I had one of my best weekends so far, a weekend with wonderful .net developers. On Saturday, there was Openspace Coding Day and on Sunday
Alt.Net UK Conference. Grateful for EMC Cohango for hosting and Thoughtworks for Sunday lunch.
As open space coding day is supposed to be an unconference, there was no keynote speaker, no PowerPoint, and people were expected to offer a subject that is in their interest zone, without being an expert on it. The fundamental rules are:
– Whoever shows up is the right group
– Whatever happens is the only thing that could have
– Whenever it starts is the right time
– When it’s over, it’s over.
My choices were for IoC with MVC 2.0 for morning session, and MVC 2.0 with Spark for the afternoon session.
For IoC session, Autofac was the main subject to be discussed in the session, and discussed the benefit of IoC and why should we use?
After two hours, we could not find the reason that every project should use an IoC tool, i.e. Autofac, WindsorCastle, or Spring, or Unity; however we end up with lots of learning:
— As you apply the fundamental philosophy behind the loosely coupled components, you may not need a tool to take care of it.
— IoC and Dependency Injection are not the same thing.
— Once you register your container [at the start up of project], you don’t have register again.
— There are nice open source projects, i.e. an ecommerce project suteki you can check if you want to look at.
— There is a nice open source tool for easy installation of an open source project, hornget that I will try asap [after lots of praise].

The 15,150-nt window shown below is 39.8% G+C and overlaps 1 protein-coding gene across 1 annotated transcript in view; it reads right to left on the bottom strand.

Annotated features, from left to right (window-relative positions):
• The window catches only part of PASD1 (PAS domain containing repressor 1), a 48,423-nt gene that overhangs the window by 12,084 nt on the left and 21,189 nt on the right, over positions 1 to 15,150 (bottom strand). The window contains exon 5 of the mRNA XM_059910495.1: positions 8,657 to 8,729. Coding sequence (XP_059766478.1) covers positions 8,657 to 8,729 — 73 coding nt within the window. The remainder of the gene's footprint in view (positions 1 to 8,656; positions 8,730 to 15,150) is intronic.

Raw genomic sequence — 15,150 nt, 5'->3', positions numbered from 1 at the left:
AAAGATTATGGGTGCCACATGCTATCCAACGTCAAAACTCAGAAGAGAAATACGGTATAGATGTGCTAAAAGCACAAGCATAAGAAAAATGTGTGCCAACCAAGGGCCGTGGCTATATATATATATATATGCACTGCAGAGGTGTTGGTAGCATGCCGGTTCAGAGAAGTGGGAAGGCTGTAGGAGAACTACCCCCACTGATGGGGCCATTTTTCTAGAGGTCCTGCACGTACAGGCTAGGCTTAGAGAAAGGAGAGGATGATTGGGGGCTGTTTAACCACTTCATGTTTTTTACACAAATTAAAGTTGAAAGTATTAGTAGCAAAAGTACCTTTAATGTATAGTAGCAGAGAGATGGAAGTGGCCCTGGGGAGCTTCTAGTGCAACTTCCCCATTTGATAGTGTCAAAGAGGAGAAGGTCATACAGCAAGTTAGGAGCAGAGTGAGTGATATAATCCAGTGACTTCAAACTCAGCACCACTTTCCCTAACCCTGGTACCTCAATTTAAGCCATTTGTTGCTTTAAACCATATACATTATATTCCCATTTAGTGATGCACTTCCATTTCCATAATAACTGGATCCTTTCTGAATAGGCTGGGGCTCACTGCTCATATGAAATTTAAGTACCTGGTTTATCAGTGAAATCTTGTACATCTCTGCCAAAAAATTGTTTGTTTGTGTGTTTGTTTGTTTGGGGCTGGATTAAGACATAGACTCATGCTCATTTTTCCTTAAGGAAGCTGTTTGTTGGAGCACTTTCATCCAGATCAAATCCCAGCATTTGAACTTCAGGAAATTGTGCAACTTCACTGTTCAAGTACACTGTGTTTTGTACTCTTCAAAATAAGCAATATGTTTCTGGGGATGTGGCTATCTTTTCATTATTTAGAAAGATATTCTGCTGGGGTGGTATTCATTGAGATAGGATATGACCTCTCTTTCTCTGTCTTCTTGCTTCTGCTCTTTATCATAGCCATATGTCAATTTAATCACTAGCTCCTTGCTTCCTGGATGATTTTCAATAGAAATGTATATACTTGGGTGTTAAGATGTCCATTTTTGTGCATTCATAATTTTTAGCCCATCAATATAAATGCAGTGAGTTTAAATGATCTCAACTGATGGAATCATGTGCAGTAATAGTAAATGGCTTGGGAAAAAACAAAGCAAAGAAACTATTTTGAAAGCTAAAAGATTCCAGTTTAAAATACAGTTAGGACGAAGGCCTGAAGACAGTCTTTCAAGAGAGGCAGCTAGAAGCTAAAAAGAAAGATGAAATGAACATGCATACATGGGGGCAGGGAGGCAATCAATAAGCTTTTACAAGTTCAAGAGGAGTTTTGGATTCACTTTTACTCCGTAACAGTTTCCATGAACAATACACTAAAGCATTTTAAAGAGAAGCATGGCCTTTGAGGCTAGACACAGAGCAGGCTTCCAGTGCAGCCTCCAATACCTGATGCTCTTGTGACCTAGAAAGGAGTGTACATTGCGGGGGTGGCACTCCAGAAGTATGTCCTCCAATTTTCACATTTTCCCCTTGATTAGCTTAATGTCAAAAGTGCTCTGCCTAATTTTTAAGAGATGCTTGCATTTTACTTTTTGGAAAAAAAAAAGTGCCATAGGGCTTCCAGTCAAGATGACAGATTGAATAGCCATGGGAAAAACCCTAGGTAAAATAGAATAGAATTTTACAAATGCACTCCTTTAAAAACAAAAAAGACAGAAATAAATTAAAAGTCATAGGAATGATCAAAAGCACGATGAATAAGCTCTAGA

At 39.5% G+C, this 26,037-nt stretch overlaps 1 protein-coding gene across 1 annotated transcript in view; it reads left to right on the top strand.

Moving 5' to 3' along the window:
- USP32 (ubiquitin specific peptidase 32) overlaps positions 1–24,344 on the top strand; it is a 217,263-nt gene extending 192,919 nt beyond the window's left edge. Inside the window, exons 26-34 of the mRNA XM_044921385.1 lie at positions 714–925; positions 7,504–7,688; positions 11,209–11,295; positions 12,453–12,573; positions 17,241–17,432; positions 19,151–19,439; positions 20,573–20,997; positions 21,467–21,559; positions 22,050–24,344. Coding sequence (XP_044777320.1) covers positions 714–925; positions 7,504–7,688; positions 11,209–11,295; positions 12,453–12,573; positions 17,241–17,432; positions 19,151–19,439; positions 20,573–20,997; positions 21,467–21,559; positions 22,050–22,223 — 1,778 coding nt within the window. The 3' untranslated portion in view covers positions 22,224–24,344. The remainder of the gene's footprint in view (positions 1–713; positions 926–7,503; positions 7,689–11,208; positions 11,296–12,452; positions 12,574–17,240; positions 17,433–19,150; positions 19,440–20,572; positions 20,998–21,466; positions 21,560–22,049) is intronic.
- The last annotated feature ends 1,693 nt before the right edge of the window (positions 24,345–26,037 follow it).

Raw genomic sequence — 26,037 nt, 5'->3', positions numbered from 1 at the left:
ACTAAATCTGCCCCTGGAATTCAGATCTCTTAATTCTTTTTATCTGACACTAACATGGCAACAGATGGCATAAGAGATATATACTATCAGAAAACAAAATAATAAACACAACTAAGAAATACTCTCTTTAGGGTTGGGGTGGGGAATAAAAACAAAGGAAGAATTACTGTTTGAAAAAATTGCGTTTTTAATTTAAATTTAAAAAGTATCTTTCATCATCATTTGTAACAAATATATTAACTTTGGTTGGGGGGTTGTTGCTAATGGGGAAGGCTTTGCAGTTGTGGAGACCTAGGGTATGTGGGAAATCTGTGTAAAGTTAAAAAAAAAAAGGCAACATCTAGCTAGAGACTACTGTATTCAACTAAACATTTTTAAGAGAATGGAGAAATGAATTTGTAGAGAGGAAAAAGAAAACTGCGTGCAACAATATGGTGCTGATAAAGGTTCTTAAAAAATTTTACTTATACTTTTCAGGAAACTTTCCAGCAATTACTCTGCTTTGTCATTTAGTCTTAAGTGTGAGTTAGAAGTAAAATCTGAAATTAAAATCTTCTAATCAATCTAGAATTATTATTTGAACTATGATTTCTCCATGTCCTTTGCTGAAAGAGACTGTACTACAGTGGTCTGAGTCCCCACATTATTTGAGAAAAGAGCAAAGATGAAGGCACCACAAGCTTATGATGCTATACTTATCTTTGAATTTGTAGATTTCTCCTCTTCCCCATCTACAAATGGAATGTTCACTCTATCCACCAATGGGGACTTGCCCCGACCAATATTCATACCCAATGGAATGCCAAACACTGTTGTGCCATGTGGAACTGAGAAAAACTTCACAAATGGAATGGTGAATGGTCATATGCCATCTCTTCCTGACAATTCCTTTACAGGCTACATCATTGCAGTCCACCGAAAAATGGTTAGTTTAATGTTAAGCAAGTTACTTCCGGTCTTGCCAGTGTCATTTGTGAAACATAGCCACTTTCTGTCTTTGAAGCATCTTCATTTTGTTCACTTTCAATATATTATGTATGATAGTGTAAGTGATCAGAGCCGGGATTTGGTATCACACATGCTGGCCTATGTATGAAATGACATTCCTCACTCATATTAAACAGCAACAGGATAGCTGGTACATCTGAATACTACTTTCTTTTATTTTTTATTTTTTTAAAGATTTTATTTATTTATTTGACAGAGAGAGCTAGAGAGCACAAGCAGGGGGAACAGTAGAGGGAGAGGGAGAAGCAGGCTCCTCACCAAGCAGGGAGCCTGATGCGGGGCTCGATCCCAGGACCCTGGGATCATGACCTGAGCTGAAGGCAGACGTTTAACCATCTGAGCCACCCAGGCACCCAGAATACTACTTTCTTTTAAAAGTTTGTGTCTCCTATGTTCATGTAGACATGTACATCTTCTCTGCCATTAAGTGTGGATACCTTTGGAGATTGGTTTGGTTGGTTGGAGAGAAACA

On AltnetUK day, I had “Software as Art” which forces me write another blog on that. The main discussion was around what makes it different software engineering process from an engineering process and art… My concern is I can’t see the design part, since if we are going to create artisan table, not an assembly line produced table; who is going to pay it, or how should we market it? [Yes, it will cost much more…]
Then, “What if your company renamed Waterfall as Agile?” was a discussion about why we should be using it, and if we have enough pain in the development process without being agile, how can we improve the process [without telling you are doing agile]. Nice inputs were
— If you can’t change your company, change your company by Fowler
— Don’t tell you want to do agile, do agile and tell them it is waterfall [start being agile].
— By picking up the most important parts first and delivering those parts will improve the process with small frequent shipments.
— Creating documents, reports won’t help software to be better! [believe in hearth]
— Lean Thinking is a nice to book to start thinking in agile…
Can’t finish without adding the idea of @serialseb: to rename altnet as alternative group, since we are all developers and we should be able to switch between languages/platforms [which should give us more power in terms of awarenes what we have and we are missing…]
All in all, it was wonderful as:
1. Sharing knowledge is helpful
— Looking into new technologies/tools expands your understanding, especially you are in a company does not use the latest technologies, and you are learning/trying them on your own…
— Any book/article you have to read gets high priority on your waiting list [or gets into your zone at least].
2. Sharing experience is priceless
— “How did your project fail?” is not a question everyone would share in your company, but here it starts discussions with twenty people with lots of feedback that you can take back.
— The pitfalls on software projects on a broader view, gives you more question to ask for your own project.
— There are always gaps to improve, and this kind of activities let you see the gap! [Rest depends on you]
3. Hearing other people’s questions/worries on a subject makes it more interesting and you start to question in a deeper philosophical sense.
4. Have the chance to meet and discuss with the people that you follow their blogs, i.e. @JeremySkinner,@serialseb, @gojkoadzic and their inputs were incredibly useful for both days.